Number five is "Lethal Weapons," which features Lois learning a martial art, and the effect it has on her family. The comment the episode makes about violence and America is not lost under the tremendous amount of slapstick in the show. Being a New Yorker, I can appreciate the subplot about "Leafers" who crowd New England to see the Fall, though it's hardly a subtle package of New York jokes. This episode featured some of Lois' best moments in the series, a great "Peanuts" joke and a battle-royale finale that is pure cartoon mayhem.
Something of a satire of feminism and masculinity, "I Am Peter, Hear Me Roar" has Peter getting in touch with his feminine side after being sued for sexual harassment, much to Lois' chagrin. The cut-away jokes in this episode are some of the best the show ever produced, including bits about the Griffins' wedding video, Huck Finn and peeping in the locker room. There may be more jokes in here than any other episodes, including a rather disturbing breastfeeding gag, despite two scenes that contain no dialogue. This is one of the best of the run.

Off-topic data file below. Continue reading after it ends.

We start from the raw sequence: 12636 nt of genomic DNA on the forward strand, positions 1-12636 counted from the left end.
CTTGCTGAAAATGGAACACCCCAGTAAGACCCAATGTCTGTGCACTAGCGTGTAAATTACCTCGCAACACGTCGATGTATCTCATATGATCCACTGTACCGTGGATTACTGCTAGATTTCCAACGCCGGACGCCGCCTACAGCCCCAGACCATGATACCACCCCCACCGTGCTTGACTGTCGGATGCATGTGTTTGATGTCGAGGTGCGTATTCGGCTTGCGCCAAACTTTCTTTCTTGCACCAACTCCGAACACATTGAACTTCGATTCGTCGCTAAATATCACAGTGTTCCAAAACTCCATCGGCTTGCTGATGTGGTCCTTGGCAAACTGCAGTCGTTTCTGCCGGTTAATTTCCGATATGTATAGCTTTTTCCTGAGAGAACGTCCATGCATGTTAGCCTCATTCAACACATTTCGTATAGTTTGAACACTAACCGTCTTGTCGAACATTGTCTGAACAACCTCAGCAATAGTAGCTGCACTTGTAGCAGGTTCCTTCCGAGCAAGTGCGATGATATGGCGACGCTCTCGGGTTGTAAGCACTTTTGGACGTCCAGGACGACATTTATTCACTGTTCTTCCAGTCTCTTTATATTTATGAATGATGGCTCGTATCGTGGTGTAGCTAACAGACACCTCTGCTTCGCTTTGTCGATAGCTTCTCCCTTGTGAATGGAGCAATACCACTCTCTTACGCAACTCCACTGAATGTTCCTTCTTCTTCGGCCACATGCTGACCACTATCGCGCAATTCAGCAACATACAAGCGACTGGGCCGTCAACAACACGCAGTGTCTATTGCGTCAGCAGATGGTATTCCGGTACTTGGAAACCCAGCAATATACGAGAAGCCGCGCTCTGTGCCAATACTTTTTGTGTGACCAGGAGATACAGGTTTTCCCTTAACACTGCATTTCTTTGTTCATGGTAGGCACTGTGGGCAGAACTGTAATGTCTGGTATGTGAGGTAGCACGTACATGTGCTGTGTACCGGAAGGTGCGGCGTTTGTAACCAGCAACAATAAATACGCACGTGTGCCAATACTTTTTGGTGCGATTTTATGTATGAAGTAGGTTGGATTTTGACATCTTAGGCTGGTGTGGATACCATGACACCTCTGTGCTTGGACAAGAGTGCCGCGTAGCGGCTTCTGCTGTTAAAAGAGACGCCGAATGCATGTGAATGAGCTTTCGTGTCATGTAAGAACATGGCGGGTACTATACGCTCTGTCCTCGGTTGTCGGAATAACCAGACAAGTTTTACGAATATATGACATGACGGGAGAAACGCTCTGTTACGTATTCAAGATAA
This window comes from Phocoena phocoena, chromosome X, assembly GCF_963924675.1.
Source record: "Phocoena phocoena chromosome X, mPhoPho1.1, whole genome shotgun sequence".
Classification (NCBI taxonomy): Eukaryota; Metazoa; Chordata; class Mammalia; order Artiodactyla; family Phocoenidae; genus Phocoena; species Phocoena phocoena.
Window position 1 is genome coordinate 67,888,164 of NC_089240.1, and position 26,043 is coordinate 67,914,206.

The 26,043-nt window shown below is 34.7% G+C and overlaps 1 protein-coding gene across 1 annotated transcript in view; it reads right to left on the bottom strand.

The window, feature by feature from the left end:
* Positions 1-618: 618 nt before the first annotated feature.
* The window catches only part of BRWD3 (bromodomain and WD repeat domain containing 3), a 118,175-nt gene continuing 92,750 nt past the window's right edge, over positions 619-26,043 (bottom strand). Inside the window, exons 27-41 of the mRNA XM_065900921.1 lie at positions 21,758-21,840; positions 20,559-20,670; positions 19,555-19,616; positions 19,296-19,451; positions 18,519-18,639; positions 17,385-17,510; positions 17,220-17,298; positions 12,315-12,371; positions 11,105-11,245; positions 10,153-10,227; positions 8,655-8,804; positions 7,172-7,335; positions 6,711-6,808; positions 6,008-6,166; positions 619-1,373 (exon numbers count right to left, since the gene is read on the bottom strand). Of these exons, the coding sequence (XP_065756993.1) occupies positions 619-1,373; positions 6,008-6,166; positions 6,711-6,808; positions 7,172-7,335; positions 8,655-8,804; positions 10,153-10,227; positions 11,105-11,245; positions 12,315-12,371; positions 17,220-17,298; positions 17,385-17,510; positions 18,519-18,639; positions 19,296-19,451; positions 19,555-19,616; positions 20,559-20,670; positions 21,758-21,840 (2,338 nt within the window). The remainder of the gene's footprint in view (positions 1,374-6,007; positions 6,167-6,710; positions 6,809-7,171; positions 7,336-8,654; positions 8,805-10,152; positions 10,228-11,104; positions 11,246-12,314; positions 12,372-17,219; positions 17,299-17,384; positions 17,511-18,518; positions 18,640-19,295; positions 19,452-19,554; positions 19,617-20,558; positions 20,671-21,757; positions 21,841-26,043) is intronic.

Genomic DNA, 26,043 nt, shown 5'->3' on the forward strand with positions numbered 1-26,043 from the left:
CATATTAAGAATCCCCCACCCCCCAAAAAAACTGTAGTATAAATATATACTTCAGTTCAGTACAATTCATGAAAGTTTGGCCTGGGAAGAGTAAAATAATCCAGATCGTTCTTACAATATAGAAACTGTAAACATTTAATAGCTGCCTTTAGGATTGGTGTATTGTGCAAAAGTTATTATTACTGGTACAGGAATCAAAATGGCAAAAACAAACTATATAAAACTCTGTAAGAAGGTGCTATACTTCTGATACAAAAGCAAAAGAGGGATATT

The South gets the "Family Guy" treatment in "To Love and Die in Dixie." Chris witnesses a robbery and fingers the criminal, only to be revealed through Peter's stupidity. As a result, the family has to go into the witness protection program, where Chris' sexual identity comes into question, and every Southern Fried stereotype is trotted out. The show's portrayal of the rural South is hardly friendly, as everyone has three or fewer teeth and an IQ beneath that of a pig (a situation illustrated clearly during this episode.) There are some great moments, including a perverted old man, a sneak-attack raccoon and a young mother that's just great. Those below the Mason-Dixon line might be offended, but it's a great show.